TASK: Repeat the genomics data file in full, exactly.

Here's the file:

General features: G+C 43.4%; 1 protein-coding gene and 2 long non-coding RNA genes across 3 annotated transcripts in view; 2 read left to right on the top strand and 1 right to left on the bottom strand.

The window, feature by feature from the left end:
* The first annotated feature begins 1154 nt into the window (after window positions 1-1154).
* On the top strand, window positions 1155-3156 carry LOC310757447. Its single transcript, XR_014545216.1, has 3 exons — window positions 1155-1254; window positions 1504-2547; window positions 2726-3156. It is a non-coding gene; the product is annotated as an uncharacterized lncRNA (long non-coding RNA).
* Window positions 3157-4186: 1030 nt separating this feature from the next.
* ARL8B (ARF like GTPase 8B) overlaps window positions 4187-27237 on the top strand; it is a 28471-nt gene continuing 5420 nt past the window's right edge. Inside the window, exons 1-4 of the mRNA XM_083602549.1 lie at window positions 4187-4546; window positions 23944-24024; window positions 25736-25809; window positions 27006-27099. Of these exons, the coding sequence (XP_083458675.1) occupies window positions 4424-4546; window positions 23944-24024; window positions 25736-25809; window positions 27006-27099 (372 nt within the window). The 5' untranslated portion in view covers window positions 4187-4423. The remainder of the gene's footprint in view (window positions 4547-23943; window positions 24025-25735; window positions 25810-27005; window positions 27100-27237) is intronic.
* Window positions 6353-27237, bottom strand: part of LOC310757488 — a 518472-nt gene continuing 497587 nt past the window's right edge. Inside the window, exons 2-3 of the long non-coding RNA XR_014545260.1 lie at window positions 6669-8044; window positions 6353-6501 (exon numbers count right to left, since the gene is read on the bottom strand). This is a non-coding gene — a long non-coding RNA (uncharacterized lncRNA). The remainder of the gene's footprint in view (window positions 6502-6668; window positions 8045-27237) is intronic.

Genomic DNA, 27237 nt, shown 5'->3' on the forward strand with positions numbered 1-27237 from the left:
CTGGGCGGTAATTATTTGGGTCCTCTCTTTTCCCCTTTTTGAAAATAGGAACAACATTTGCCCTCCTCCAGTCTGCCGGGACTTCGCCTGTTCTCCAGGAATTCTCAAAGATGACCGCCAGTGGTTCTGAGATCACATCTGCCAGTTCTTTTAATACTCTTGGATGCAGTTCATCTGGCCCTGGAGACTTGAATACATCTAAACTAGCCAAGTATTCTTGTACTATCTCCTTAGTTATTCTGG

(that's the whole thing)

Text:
General features: G+C 43.4%; 1 protein-coding gene and 2 long non-coding RNA genes across 3 annotated transcripts in view; 2 read left to right on the top strand and 1 right to left on the bottom strand.

The window, feature by feature from the left end:
* The first annotated feature begins 1154 nt into the window (after window positions 1-1154).
* On the top strand, window positions 1155-3156 carry LOC310757447. Its single transcript, XR_014545216.1, has 3 exons — window positions 1155-1254; window positions 1504-2547; window positions 2726-3156. It is a non-coding gene; the product is annotated as an uncharacterized lncRNA (long non-coding RNA).
* Window positions 3157-4186: 1030 nt separating this feature from the next.
* ARL8B (ARF like GTPase 8B) overlaps window positions 4187-27237 on the top strand; it is a 28471-nt gene continuing 5420 nt past the window's right edge. Inside the window, exons 1-4 of the mRNA XM_083602549.1 lie at window positions 4187-4546; window positions 23944-24024; window positions 25736-25809; window positions 27006-27099. Of these exons, the coding sequence (XP_083458675.1) occupies window positions 4424-4546; window positions 23944-24024; window positions 25736-25809; window positions 27006-27099 (372 nt within the window). The 5' untranslated portion in view covers window positions 4187-4423. The remainder of the gene's footprint in view (window positions 4547-23943; window positions 24025-25735; window positions 25810-27005; window positions 27100-27237) is intronic.
* Window positions 6353-27237, bottom strand: part of LOC310757488 — a 518472-nt gene continuing 497587 nt past the window's right edge. Inside the window, exons 2-3 of the long non-coding RNA XR_014545260.1 lie at window positions 6669-8044; window positions 6353-6501 (exon numbers count right to left, since the gene is read on the bottom strand). This is a non-coding gene — a long non-coding RNA (uncharacterized lncRNA). The remainder of the gene's footprint in view (window positions 6502-6668; window positions 8045-27237) is intronic.

Genomic DNA, 27237 nt, shown 5'->3' on the forward strand with positions numbered 1-27237 from the left:
CTGGGCGGTAATTATTTGGGTCCTCTCTTTTCCCCTTTTTGAAAATAGGAACAACATTTGCCCTCCTCCAGTCTGCCGGGACTTCGCCTGTTCTCCAGGAATTCTCAAAGATGACCGCCAGTGGTTCTGAGATCACATCTGCCAGTTCTTTTAATACTCTTGGATGCAGTTCATCTGGCCCTGGAGACTTGAATACATCTAAACTAGCCAAGTATTCTTGTACTATCTCCTTAGTTATTCTGG